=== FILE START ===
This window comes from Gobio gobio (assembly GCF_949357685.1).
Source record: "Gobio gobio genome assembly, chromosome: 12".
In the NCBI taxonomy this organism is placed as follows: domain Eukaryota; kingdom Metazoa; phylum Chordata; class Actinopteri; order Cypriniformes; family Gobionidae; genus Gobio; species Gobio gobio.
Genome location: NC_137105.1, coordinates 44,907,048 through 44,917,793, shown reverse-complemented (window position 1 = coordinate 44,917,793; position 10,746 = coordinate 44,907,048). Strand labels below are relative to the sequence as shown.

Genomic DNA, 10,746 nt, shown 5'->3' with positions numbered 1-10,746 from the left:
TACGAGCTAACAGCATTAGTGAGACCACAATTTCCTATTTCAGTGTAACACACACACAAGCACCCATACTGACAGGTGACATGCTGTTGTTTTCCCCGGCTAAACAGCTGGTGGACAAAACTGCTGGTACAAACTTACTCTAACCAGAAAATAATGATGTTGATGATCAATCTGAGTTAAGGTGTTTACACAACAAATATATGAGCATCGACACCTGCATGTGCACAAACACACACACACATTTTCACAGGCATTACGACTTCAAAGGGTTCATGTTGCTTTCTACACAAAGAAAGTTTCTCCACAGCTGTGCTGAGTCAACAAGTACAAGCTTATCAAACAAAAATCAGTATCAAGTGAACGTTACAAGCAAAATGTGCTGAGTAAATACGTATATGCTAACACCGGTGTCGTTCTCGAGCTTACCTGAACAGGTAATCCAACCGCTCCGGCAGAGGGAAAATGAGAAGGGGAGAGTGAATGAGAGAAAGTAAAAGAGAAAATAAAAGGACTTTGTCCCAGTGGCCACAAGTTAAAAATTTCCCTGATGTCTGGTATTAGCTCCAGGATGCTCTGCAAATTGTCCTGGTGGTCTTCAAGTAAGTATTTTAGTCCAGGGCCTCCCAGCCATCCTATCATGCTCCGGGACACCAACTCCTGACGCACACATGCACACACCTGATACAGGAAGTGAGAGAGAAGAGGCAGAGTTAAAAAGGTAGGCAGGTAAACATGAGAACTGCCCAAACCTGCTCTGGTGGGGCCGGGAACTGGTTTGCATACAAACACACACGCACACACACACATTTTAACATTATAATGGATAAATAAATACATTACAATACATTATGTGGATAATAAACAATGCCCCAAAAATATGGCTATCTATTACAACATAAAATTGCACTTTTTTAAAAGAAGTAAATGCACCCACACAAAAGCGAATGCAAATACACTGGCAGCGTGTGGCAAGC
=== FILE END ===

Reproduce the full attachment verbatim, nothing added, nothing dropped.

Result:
This window comes from Gobio gobio (assembly GCF_949357685.1).
Source record: "Gobio gobio genome assembly, chromosome: 12".
In the NCBI taxonomy this organism is placed as follows: domain Eukaryota; kingdom Metazoa; phylum Chordata; class Actinopteri; order Cypriniformes; family Gobionidae; genus Gobio; species Gobio gobio.
Genome location: NC_137105.1, coordinates 44,907,048 through 44,917,793, shown reverse-complemented (window position 1 = coordinate 44,917,793; position 10,746 = coordinate 44,907,048). Strand labels below are relative to the sequence as shown.

Genomic DNA, 10,746 nt, shown 5'->3' with positions numbered 1-10,746 from the left:
TACGAGCTAACAGCATTAGTGAGACCACAATTTCCTATTTCAGTGTAACACACACACAAGCACCCATACTGACAGGTGACATGCTGTTGTTTTCCCCGGCTAAACAGCTGGTGGACAAAACTGCTGGTACAAACTTACTCTAACCAGAAAATAATGATGTTGATGATCAATCTGAGTTAAGGTGTTTACACAACAAATATATGAGCATCGACACCTGCATGTGCACAAACACACACACACATTTTCACAGGCATTACGACTTCAAAGGGTTCATGTTGCTTTCTACACAAAGAAAGTTTCTCCACAGCTGTGCTGAGTCAACAAGTACAAGCTTATCAAACAAAAATCAGTATCAAGTGAACGTTACAAGCAAAATGTGCTGAGTAAATACGTATATGCTAACACCGGTGTCGTTCTCGAGCTTACCTGAACAGGTAATCCAACCGCTCCGGCAGAGGGAAAATGAGAAGGGGAGAGTGAATGAGAGAAAGTAAAAGAGAAAATAAAAGGACTTTGTCCCAGTGGCCACAAGTTAAAAATTTCCCTGATGTCTGGTATTAGCTCCAGGATGCTCTGCAAATTGTCCTGGTGGTCTTCAAGTAAGTATTTTAGTCCAGGGCCTCCCAGCCATCCTATCATGCTCCGGGACACCAACTCCTGACGCACACATGCACACACCTGATACAGGAAGTGAGAGAGAAGAGGCAGAGTTAAAAAGGTAGGCAGGTAAACATGAGAACTGCCCAAACCTGCTCTGGTGGGGCCGGGAACTGGTTTGCATACAAACACACACGCACACACACACATTTTAACATTATAATGGATAAATAAATACATTACAATACATTATGTGGATAATAAACAATGCCCCAAAAATATGGCTATCTATTACAACATAAAATTGCACTTTTTTAAAAGAAGTAAATGCACCCACACAAAAGCGAATGCAAATACACTGGCAGCGTGTGGCAAGC